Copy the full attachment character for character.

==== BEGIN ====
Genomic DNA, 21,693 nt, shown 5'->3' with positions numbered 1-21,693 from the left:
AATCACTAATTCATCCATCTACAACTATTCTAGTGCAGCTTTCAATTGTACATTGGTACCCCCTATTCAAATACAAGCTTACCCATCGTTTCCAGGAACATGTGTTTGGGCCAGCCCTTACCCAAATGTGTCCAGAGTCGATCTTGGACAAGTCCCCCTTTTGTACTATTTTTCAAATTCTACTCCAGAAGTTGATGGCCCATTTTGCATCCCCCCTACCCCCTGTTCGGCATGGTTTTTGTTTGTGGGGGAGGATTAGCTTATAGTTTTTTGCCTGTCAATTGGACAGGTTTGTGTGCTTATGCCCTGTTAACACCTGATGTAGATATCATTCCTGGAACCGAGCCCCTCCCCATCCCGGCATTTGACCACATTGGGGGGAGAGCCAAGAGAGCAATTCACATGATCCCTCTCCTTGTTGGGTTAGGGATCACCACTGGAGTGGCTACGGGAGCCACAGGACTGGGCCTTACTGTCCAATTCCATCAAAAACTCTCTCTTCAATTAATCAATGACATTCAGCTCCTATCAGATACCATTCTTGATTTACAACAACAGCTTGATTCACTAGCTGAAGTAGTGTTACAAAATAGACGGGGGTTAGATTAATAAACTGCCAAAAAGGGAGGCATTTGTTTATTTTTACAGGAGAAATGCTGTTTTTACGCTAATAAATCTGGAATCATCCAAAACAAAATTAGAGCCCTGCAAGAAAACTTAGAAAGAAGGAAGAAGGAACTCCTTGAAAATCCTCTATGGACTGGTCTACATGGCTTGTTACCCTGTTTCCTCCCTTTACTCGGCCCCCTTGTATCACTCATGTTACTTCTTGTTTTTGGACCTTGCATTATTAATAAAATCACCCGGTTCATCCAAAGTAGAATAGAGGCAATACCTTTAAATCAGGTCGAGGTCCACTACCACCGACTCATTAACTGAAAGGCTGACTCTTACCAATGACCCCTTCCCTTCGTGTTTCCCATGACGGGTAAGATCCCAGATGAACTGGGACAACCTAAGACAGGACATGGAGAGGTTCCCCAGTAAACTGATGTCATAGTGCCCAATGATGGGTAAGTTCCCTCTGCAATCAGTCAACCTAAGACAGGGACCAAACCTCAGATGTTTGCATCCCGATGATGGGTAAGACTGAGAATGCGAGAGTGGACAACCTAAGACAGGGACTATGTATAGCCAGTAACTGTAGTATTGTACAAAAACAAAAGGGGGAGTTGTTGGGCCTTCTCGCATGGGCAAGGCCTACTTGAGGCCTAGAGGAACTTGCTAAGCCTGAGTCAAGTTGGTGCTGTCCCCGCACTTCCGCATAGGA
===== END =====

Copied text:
Genomic DNA, 21,693 nt, shown 5'->3' with positions numbered 1-21,693 from the left:
AATCACTAATTCATCCATCTACAACTATTCTAGTGCAGCTTTCAATTGTACATTGGTACCCCCTATTCAAATACAAGCTTACCCATCGTTTCCAGGAACATGTGTTTGGGCCAGCCCTTACCCAAATGTGTCCAGAGTCGATCTTGGACAAGTCCCCCTTTTGTACTATTTTTCAAATTCTACTCCAGAAGTTGATGGCCCATTTTGCATCCCCCCTACCCCCTGTTCGGCATGGTTTTTGTTTGTGGGGGAGGATTAGCTTATAGTTTTTTGCCTGTCAATTGGACAGGTTTGTGTGCTTATGCCCTGTTAACACCTGATGTAGATATCATTCCTGGAACCGAGCCCCTCCCCATCCCGGCATTTGACCACATTGGGGGGAGAGCCAAGAGAGCAATTCACATGATCCCTCTCCTTGTTGGGTTAGGGATCACCACTGGAGTGGCTACGGGAGCCACAGGACTGGGCCTTACTGTCCAATTCCATCAAAAACTCTCTCTTCAATTAATCAATGACATTCAGCTCCTATCAGATACCATTCTTGATTTACAACAACAGCTTGATTCACTAGCTGAAGTAGTGTTACAAAATAGACGGGGGTTAGATTAATAAACTGCCAAAAAGGGAGGCATTTGTTTATTTTTACAGGAGAAATGCTGTTTTTACGCTAATAAATCTGGAATCATCCAAAACAAAATTAGAGCCCTGCAAGAAAACTTAGAAAGAAGGAAGAAGGAACTCCTTGAAAATCCTCTATGGACTGGTCTACATGGCTTGTTACCCTGTTTCCTCCCTTTACTCGGCCCCCTTGTATCACTCATGTTACTTCTTGTTTTTGGACCTTGCATTATTAATAAAATCACCCGGTTCATCCAAAGTAGAATAGAGGCAATACCTTTAAATCAGGTCGAGGTCCACTACCACCGACTCATTAACTGAAAGGCTGACTCTTACCAATGACCCCTTCCCTTCGTGTTTCCCATGACGGGTAAGATCCCAGATGAACTGGGACAACCTAAGACAGGACATGGAGAGGTTCCCCAGTAAACTGATGTCATAGTGCCCAATGATGGGTAAGTTCCCTCTGCAATCAGTCAACCTAAGACAGGGACCAAACCTCAGATGTTTGCATCCCGATGATGGGTAAGACTGAGAATGCGAGAGTGGACAACCTAAGACAGGGACTATGTATAGCCAGTAACTGTAGTATTGTACAAAAACAAAAGGGGGAGTTGTTGGGCCTTCTCGCATGGGCAAGGCCTACTTGAGGCCTAGAGGAACTTGCTAAGCCTGAGTCAAGTTGGTGCTGTCCCCGCACTTCCGCATAGGA